Without sufficient cartilage, space between the bony surfaces, or with excessive swelling (inflammation) caused by conditions such as osteo- or degenerative arthritis, rheumatoid arthritis, post-traumatic arthritis, or juvenile arthritis, pain, stiffness, and limited mobility can occur. 

The knee joint also has several other types of tissues that help to provide stability to the knee, and therefore prevent wear and tear on the joint. Ligaments, which connect bone to bone, such as the medial and lateral collateral ligaments (MCL and LCL), anterior cruciate ligament (ACL), and posterior cruciate ligament (PCL) prevent excessive movement at the knee joint and therefore injury. 

Muscles such as the quadriceps (front thigh muscles) and hamstrings (back thigh muscles) and their tendons, which attach the muscles to the bony surfaces of the knee, also help to accelerate, decelerate, and control movement to prevent injury. Damage to any of the stabilizing structures of the joint, or weakness in the quadriceps or hamstring muscles can promote improper joint loading, cause deformity, and result in excessive wear and tear and/or injury.

Images courtesy of Complete Anatomy

Now that you’ve read about the anatomy of the knee joint, here’s what to expect before, during, and after your surgery. 

What to Expect Before Your Surgery


Besides learning as much as you possibly can about your surgery beforehand, previous patients who have gone through the process cannot stress enough the importance of attending PREHAB!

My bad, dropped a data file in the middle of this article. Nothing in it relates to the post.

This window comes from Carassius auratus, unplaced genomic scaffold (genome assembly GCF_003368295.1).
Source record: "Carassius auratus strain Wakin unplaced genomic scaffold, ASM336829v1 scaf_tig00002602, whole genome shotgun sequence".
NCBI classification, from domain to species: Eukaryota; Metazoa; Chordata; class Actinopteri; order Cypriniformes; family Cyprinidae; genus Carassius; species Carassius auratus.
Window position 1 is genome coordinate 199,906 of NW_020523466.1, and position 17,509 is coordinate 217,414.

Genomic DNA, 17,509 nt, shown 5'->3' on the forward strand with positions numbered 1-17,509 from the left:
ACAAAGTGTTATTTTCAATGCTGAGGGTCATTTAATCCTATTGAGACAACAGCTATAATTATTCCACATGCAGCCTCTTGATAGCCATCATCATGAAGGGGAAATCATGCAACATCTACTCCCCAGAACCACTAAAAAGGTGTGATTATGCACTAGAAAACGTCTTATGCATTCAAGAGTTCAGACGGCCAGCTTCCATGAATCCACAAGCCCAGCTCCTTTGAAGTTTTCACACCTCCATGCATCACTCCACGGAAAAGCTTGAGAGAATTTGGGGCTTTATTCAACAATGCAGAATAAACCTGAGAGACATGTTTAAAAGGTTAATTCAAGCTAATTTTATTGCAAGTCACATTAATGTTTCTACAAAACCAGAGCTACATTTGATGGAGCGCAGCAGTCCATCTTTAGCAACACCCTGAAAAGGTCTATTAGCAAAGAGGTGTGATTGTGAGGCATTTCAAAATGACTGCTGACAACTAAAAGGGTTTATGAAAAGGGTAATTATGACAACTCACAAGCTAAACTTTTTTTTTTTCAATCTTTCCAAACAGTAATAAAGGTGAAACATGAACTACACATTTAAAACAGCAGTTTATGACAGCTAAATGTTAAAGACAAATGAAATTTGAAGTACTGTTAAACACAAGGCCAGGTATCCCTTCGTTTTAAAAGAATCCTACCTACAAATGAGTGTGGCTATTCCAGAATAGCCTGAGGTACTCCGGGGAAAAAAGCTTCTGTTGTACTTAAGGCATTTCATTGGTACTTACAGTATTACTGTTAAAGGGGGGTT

Prehab is typically a single physical therapy visit (or more depending upon your individual needs and limitations). A licensed physical therapist will assess your knee, including range of motion and strength, to determine your baseline. He/she will teach you how to get around safely after surgery, and what exercises you should perform before returning for your first physical therapy session after the procedure (post-op rehabilitation). 

If you want to learn more about prehab, call our office for more information!

It’s Surgery Day!


Depending upon your surgeon, the procedure will either be outpatient (you go home the same day) or inpatient (you remain in the hospital a few days). Check out Island Orthopaedics or Minimally Invasive Surgery Hawaii for more information. 

Make sure you know what to expect so you can plan ahead. What type of assistive device do you need as you leave the hospital? Will you need help when you get home? Find out as much as you can and discuss this with your therapist during prehab.

During a knee replacement surgery, the entire knee is not replaced as the name might suggest. Only the bony surfaces are “cleaned-up” and replaced. Usually a large incision is made along the front of the knee where the surgeon will cut through the quadriceps muscle, tendon, patellar ligaments. 

Surgeons may have different approaches. If you’re curious about specifics, it’s best to ask your surgeon. However, surgeons perform the following general steps: 

1. The damaged portions of cartilage are removed along with some of the underlying bone if necessary to prepare the bone for insertion of the replacement or implant. 

2. The implant is positioned appropriately to your anatomy. These metal parts may be cemented or “press-fit” into the bone.

3. Depending upon the degree of damage, the underside of the patella (knee cap) may be resurfaced. 

4. Finally, a medical-grade plastic spacer is inserted between the metal components to create a smooth gliding surface.

Here is an animated video of the full procedure from YouTube if you want to know more.

General Recovery Time After a Total/Partial Knee Replacement